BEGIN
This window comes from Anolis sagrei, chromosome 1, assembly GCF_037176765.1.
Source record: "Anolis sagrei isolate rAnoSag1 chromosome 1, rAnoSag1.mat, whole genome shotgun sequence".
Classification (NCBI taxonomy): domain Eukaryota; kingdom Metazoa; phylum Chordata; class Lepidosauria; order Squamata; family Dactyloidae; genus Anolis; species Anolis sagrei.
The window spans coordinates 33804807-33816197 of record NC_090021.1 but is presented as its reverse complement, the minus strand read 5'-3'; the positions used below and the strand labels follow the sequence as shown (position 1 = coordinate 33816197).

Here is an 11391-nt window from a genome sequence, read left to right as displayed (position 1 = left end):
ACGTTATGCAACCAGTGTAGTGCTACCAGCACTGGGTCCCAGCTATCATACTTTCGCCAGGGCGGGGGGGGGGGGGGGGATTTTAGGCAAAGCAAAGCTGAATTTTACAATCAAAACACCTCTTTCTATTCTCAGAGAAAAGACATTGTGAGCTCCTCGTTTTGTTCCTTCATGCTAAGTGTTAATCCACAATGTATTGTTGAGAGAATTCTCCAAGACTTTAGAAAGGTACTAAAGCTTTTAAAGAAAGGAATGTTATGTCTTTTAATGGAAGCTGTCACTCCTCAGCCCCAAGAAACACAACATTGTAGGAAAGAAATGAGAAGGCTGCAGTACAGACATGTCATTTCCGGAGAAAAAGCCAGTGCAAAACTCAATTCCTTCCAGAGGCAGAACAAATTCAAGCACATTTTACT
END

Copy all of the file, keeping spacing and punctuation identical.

This window comes from Anolis sagrei, chromosome 1, assembly GCF_037176765.1.
Source record: "Anolis sagrei isolate rAnoSag1 chromosome 1, rAnoSag1.mat, whole genome shotgun sequence".
Classification (NCBI taxonomy): domain Eukaryota; kingdom Metazoa; phylum Chordata; class Lepidosauria; order Squamata; family Dactyloidae; genus Anolis; species Anolis sagrei.
The window spans coordinates 33804807-33816197 of record NC_090021.1 but is presented as its reverse complement, the minus strand read 5'-3'; the positions used below and the strand labels follow the sequence as shown (position 1 = coordinate 33816197).

Here is an 11391-nt window from a genome sequence, read left to right as displayed (position 1 = left end):
ACGTTATGCAACCAGTGTAGTGCTACCAGCACTGGGTCCCAGCTATCATACTTTCGCCAGGGCGGGGGGGGGGGGGGGGATTTTAGGCAAAGCAAAGCTGAATTTTACAATCAAAACACCTCTTTCTATTCTCAGAGAAAAGACATTGTGAGCTCCTCGTTTTGTTCCTTCATGCTAAGTGTTAATCCACAATGTATTGTTGAGAGAATTCTCCAAGACTTTAGAAAGGTACTAAAGCTTTTAAAGAAAGGAATGTTATGTCTTTTAATGGAAGCTGTCACTCCTCAGCCCCAAGAAACACAACATTGTAGGAAAGAAATGAGAAGGCTGCAGTACAGACATGTCATTTCCGGAGAAAAAGCCAGTGCAAAACTCAATTCCTTCCAGAGGCAGAACAAATTCAAGCACATTTTACT